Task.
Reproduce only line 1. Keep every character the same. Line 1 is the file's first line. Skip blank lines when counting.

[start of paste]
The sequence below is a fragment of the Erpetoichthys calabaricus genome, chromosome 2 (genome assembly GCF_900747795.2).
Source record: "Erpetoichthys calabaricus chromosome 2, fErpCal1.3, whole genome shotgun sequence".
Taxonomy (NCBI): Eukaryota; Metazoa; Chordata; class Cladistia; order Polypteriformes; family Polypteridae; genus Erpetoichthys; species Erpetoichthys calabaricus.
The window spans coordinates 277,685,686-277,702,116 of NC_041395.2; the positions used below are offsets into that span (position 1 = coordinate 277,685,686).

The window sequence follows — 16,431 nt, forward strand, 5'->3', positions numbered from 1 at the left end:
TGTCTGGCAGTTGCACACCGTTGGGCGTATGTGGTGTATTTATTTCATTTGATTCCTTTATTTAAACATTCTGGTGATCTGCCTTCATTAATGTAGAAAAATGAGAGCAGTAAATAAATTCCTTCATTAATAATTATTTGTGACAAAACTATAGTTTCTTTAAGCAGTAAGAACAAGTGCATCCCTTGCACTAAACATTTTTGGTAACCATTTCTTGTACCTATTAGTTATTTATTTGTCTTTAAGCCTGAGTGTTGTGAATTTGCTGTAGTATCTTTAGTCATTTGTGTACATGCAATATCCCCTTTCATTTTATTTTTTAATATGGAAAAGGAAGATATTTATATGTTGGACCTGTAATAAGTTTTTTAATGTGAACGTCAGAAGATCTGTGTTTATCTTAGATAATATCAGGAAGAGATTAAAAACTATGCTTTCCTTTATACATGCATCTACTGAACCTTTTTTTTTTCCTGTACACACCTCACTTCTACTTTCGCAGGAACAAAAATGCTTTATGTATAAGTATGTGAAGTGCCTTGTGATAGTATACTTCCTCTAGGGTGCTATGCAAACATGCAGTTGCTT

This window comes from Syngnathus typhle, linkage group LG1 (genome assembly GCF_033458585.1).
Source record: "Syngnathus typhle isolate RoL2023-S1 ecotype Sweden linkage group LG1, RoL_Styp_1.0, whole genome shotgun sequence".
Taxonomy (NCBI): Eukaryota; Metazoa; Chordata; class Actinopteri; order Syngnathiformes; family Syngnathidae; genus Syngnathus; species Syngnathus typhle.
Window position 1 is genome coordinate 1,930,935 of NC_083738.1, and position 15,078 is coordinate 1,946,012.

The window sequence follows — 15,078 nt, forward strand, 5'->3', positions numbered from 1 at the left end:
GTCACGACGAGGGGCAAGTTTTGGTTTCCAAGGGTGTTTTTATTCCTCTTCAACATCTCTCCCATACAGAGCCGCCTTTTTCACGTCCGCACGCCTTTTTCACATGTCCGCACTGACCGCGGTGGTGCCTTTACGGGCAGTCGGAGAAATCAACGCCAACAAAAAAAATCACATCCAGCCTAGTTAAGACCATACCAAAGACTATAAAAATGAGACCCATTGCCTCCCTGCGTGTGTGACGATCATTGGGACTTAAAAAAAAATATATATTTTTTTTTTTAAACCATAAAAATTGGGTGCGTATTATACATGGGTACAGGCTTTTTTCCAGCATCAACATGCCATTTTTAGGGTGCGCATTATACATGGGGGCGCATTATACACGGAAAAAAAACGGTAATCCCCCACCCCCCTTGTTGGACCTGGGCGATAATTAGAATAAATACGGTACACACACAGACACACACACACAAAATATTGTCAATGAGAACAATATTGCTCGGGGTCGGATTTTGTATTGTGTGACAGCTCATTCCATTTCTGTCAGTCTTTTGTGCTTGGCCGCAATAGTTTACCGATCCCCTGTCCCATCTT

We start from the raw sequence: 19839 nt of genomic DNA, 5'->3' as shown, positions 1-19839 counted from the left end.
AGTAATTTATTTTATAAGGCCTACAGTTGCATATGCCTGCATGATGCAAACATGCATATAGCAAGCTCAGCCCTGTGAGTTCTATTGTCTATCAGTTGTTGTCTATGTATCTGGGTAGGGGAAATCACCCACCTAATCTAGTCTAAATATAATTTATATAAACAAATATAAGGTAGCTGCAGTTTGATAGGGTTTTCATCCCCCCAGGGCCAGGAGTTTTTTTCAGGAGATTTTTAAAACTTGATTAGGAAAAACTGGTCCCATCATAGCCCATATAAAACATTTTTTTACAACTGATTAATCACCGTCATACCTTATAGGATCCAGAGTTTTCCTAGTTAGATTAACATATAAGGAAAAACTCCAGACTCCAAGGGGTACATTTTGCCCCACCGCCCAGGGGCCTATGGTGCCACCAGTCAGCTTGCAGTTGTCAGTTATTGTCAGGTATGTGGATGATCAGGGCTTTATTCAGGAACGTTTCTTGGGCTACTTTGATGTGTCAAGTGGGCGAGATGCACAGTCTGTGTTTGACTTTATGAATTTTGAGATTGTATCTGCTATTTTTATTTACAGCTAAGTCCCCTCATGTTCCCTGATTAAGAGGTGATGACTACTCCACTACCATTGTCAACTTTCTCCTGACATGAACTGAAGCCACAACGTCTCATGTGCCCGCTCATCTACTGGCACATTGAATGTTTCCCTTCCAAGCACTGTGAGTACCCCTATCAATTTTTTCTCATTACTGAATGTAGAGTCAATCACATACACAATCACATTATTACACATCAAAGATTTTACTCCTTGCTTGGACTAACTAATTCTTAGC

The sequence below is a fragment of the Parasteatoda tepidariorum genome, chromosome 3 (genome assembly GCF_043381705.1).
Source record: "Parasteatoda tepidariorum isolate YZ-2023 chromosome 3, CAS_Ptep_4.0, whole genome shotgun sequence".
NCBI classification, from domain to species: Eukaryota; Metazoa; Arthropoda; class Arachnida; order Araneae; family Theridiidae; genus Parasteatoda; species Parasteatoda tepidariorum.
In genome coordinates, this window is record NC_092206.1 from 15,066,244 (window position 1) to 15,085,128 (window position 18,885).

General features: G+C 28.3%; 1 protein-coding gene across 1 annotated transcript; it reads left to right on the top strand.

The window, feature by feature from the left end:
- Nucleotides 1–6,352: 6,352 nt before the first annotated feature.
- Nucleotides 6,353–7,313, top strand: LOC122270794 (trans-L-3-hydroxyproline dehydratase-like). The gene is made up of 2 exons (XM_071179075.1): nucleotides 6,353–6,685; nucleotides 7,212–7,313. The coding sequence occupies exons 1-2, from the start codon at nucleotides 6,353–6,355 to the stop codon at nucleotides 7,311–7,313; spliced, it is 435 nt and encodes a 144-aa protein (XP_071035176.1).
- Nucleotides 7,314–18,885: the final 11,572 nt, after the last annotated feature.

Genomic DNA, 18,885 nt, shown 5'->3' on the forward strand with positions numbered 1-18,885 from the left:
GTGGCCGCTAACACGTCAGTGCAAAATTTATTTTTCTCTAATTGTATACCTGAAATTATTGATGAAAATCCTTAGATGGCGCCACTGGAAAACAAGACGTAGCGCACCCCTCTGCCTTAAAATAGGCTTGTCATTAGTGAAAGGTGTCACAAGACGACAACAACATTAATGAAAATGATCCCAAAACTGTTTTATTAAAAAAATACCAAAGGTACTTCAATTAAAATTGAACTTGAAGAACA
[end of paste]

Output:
The sequence below is a fragment of the Erpetoichthys calabaricus genome, chromosome 2 (genome assembly GCF_900747795.2).